Facts about the course

Study points:
2.5
Responsible department:
Faculty of Logistics
Course Leader:
Homayoun Shaabani
Lecture Semester:
Autumn
Teaching language:
English
Duration:
½ year

LOG904-114 Game Theory Applied in Logistics (Autumn 2019)

About the course

Course content (abstract): This course will provide understanding of the main concepts of Game Theory and its applications in logistics research. The lectures will combine theoretical concepts with real market applications, such as the use of coalitional game theory to find fair cost allocation within a supply chain. A considerable attention will be paid to the newest research directions in the area of logistics (e.g. routing games). Depending on the distribution of interests in the group, the focus may be placed either on the non-technical analysis of interactions of the market participants or on the numerical equilibrium modelling.

 

Topics covered: normal-form games, extensive-form games, main solution concepts (Nash equilibrium, Pareto optimality, etc.), routing games, coalitional games, basic elements of mechanism design and auction theory. Overview of applications of game-theoretic concepts in logistics and supply chain management.

The course is connected to the following study programs

Recommended requirements

No specific math is required, but some familiarity with basic probability theory and calculus is an advantage. Participation in SØK710 Industrial Organization can be a benefit, but not a prerequisite.

The student's learning outcomes after completing the course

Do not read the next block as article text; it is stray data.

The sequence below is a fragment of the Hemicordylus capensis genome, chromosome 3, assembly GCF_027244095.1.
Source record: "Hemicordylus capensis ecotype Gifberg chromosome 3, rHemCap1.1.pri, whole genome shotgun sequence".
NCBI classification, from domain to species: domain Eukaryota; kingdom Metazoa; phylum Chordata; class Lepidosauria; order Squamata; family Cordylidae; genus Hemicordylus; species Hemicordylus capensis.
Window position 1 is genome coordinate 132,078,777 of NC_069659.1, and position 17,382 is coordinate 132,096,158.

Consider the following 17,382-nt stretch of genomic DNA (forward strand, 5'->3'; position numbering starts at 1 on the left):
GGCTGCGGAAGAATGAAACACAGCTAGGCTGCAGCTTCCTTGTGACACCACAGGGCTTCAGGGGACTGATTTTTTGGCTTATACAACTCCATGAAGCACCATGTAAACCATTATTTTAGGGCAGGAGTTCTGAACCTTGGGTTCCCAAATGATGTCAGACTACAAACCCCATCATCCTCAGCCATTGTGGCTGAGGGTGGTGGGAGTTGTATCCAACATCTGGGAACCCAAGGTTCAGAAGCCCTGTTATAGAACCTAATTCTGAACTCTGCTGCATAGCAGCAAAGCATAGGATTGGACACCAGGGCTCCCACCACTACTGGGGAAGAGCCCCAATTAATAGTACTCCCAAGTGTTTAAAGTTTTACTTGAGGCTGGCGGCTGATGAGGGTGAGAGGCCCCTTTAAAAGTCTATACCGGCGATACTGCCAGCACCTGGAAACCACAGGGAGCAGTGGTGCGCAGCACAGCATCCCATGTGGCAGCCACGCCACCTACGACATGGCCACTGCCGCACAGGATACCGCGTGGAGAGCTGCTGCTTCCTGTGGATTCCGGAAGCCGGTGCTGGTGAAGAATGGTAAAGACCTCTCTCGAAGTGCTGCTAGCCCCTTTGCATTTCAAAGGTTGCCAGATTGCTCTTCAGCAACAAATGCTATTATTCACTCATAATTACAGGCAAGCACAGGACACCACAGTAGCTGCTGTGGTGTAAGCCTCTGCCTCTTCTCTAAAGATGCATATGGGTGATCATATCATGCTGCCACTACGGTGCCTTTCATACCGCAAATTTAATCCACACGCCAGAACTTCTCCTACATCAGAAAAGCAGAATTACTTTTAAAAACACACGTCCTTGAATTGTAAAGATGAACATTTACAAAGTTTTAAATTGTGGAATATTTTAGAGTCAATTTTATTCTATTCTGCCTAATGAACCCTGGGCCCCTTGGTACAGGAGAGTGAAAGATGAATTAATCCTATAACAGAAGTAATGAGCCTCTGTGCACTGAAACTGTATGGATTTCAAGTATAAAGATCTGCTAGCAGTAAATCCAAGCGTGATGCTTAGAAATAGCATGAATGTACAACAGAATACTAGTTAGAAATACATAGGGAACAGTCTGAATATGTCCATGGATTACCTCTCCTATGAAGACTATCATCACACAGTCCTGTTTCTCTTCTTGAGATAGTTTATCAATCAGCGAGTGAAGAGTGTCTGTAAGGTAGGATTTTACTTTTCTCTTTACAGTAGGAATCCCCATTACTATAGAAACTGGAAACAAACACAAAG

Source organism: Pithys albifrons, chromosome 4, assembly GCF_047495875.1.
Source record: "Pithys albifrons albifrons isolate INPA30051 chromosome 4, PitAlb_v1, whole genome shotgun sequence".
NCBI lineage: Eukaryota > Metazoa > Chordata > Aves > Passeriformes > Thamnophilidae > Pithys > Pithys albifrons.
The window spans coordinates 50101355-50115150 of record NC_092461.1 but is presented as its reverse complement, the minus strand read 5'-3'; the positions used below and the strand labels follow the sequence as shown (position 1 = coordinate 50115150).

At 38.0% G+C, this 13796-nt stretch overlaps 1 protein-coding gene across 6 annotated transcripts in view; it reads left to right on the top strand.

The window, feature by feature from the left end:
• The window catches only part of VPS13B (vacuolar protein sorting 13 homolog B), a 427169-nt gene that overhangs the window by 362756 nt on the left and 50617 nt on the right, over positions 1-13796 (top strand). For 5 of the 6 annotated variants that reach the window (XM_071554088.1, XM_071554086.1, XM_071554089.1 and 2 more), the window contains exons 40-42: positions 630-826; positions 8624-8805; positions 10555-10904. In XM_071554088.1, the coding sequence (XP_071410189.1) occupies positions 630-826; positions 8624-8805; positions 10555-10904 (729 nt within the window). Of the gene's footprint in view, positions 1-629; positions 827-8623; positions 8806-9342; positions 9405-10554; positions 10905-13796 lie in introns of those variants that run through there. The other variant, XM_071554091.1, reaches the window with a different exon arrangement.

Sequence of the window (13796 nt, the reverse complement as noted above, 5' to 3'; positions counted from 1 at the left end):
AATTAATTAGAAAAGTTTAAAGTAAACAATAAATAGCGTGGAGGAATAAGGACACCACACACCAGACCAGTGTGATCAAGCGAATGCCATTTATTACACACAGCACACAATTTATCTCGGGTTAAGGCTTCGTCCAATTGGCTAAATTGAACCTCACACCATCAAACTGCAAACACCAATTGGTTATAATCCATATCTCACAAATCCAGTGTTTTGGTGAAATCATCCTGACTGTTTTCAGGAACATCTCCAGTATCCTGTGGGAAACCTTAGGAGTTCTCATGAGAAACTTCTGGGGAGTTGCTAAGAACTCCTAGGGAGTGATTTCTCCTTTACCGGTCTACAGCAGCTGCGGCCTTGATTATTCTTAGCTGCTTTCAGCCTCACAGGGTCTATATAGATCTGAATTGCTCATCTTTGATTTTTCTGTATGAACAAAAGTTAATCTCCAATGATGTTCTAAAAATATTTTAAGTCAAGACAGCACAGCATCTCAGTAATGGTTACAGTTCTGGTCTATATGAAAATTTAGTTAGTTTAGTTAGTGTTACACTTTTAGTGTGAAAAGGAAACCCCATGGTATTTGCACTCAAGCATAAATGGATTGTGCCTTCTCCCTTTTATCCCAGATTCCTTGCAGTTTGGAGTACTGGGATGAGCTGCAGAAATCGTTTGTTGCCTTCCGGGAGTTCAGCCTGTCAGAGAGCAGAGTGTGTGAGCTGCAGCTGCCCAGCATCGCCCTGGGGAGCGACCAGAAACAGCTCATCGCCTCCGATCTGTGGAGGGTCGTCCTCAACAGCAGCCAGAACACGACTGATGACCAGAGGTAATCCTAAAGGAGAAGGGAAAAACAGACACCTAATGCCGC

The students will be able to understand and analyse the game-theoretic approaches used in the contemporary research on petroleum markets; and use and apply game theory to modelling and analysis of interactions between parties in other markets.

Forms of teaching and learning

the seminar will consist of three hours lecturing every day, with in-class problem solving and discussions. The home assignments will include exercises, based on the material covered in the lectures, and analysis of research papers.

Examination

Form of assessment: Home assessment without presentation

  • Proportion: 40%

  • Duration: -

  • Grouping:Individual

  • Grading scale: Letter (A - F)

  • Support material: All printed and written supporting material

Form of assessment: Home assessment without presentation

  • Proportion: 60%

  • Duration: -

  • Grouping: Individual

  • Grading scale: Letter (A - F)

Support material: All printed and written supporting material

Last updated from FS (Common Student System) Nov. 21, 2019 6:30:19 AM